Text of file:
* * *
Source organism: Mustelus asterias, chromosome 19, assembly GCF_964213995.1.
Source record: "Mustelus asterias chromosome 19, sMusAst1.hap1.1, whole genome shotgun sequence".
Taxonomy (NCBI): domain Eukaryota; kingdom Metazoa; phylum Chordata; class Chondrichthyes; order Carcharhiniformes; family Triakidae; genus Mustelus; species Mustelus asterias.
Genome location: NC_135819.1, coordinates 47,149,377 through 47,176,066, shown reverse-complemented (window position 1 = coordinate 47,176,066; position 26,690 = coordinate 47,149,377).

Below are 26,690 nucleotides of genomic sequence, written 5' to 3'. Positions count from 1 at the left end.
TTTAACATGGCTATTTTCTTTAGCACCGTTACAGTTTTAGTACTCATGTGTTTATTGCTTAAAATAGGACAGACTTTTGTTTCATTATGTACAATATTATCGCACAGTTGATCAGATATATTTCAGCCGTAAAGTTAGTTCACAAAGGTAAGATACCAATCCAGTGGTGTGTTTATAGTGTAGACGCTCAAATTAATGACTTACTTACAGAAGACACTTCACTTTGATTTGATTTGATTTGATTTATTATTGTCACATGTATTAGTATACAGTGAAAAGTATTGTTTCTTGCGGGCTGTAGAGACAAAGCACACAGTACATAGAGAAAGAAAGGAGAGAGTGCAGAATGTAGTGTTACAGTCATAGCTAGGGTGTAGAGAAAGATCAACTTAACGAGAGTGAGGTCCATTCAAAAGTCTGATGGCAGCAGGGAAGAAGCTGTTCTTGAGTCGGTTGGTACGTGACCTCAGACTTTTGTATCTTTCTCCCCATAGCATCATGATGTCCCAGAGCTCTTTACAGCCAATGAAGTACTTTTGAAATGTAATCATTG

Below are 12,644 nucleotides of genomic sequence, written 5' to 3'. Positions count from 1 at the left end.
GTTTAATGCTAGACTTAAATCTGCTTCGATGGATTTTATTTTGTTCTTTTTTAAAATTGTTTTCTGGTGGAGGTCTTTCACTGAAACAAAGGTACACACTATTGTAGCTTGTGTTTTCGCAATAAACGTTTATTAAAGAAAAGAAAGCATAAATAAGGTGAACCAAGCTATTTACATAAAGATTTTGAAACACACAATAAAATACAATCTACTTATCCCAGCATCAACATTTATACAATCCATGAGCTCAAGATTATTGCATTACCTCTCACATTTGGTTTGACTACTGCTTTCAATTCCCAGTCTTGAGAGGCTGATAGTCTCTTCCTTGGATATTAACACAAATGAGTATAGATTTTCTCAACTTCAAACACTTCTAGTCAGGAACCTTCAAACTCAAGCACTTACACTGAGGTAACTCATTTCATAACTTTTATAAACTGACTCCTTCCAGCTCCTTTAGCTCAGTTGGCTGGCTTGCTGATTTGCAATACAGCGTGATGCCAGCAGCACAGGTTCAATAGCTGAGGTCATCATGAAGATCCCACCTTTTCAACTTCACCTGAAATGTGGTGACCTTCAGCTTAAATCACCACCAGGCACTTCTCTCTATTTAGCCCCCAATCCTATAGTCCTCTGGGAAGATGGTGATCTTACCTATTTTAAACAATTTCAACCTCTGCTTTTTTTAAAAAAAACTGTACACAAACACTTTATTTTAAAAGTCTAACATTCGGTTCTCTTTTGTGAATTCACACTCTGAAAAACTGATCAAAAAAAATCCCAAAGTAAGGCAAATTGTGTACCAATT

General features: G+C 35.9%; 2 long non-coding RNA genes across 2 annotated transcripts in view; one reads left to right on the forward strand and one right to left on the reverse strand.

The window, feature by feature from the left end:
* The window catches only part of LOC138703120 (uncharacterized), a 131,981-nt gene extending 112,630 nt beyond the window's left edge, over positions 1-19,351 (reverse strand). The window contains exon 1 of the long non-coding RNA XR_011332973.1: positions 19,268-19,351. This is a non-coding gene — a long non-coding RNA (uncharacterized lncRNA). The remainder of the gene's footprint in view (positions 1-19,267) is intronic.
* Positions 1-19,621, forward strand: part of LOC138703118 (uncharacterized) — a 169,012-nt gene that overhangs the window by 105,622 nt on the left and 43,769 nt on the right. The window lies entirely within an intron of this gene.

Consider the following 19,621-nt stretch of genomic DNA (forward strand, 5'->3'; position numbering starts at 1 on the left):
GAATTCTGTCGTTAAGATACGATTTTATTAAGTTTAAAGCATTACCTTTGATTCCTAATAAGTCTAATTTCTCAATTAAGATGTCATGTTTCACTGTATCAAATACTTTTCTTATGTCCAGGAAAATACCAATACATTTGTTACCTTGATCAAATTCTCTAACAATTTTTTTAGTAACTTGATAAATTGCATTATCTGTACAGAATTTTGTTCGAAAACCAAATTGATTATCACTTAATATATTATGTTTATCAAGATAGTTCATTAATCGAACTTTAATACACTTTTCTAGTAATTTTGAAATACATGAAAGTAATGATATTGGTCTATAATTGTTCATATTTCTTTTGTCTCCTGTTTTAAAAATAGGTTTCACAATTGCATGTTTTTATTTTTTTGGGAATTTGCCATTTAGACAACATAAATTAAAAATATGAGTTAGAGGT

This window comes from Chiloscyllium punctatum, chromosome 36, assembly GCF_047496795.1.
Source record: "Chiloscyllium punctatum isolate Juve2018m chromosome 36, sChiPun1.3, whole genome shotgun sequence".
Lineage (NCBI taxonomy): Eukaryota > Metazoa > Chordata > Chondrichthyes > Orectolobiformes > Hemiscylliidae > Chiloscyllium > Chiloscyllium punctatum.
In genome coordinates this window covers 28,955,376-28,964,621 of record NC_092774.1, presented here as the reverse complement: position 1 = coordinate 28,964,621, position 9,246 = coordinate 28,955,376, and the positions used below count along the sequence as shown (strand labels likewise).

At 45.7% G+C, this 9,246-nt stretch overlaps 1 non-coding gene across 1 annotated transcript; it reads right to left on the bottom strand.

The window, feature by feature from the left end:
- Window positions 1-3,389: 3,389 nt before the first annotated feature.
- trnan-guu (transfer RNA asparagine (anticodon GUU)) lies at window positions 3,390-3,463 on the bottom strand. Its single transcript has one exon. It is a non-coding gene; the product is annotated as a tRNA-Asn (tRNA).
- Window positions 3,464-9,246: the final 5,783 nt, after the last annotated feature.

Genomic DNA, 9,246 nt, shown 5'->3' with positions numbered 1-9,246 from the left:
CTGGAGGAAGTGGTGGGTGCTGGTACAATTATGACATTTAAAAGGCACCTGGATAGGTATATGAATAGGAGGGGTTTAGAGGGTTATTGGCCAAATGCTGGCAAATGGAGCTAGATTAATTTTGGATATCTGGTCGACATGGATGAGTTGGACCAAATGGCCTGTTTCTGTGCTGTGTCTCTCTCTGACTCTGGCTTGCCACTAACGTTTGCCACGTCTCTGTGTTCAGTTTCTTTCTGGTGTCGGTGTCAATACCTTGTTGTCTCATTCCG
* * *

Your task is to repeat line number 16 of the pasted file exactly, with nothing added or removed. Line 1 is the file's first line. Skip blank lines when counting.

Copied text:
Source record: "Chiloscyllium punctatum isolate Juve2018m chromosome 36, sChiPun1.3, whole genome shotgun sequence".